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ARTICLE |

Sexual Practices and Risk of Infection by the Human Immunodeficiency Virus:  The San Francisco Men's Health Study

Warren Winkelstein Jr, MD, MPH; David M. Lyman, MD, MPH; Nancy Padian, MS, MPH; Robert Grant, MPH; Michael Samuel; James A. Wiley, PhD; Robert E. Anderson, MD; William Lang, MD; John Riggs, PhD; Jay A. Levy, MD
JAMA. 1987;257(3):321-325. doi:10.1001/jama.1987.03390030051019.
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The San Francisco Men's Health Study is a prospective study of the epidemiology and natural history of the acquired immunodeficiency syndrome in a cohort of 1034 single men, 25 to 54 years of age, recruited by multistage probability sampling. At entry, June 1984 through January 1985, the seropositivity rate for human immunodeficiency virus (HIV) infection among homosexual/bisexual study participants was 48.5%. No heterosexual participants were HIV seropositive. Among homosexual/bisexual men reporting no male sexual partners in the two years before entry into the study, seropositivity was 17.6%. For those reporting more than 50 partners, seropositivity was 70.8%. Only receptive anal/genital contact had a significantly elevated risk of HIV infection. Douching was the only ancillary sexual practice that contributed significantly to risk of infection.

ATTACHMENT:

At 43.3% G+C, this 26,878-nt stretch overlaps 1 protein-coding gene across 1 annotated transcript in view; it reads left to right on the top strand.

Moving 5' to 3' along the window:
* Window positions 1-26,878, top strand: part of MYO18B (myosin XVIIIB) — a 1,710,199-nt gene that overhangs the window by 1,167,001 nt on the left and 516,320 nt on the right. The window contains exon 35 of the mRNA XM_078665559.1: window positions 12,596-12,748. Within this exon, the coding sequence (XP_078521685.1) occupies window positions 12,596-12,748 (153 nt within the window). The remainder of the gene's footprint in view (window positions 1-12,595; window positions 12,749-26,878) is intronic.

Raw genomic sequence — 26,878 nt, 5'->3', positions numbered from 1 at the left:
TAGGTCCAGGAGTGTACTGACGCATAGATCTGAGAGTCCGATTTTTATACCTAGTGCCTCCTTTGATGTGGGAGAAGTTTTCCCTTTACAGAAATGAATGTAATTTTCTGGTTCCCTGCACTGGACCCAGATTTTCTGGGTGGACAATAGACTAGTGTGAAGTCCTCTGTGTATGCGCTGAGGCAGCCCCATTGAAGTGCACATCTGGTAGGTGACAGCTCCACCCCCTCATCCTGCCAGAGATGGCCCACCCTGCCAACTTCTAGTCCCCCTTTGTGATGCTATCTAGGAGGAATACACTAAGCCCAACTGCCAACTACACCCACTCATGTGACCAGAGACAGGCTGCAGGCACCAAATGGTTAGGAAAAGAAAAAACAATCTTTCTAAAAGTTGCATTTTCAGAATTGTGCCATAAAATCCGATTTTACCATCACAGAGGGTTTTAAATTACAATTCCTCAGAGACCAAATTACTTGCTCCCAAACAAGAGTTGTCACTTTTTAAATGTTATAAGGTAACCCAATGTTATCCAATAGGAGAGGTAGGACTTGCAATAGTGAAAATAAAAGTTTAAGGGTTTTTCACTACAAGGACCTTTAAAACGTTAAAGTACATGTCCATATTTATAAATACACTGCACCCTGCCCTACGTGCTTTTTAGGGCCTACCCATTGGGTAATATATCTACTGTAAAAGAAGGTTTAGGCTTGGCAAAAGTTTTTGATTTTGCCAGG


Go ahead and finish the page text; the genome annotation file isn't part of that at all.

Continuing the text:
(JAMA 1987;257:321-325)

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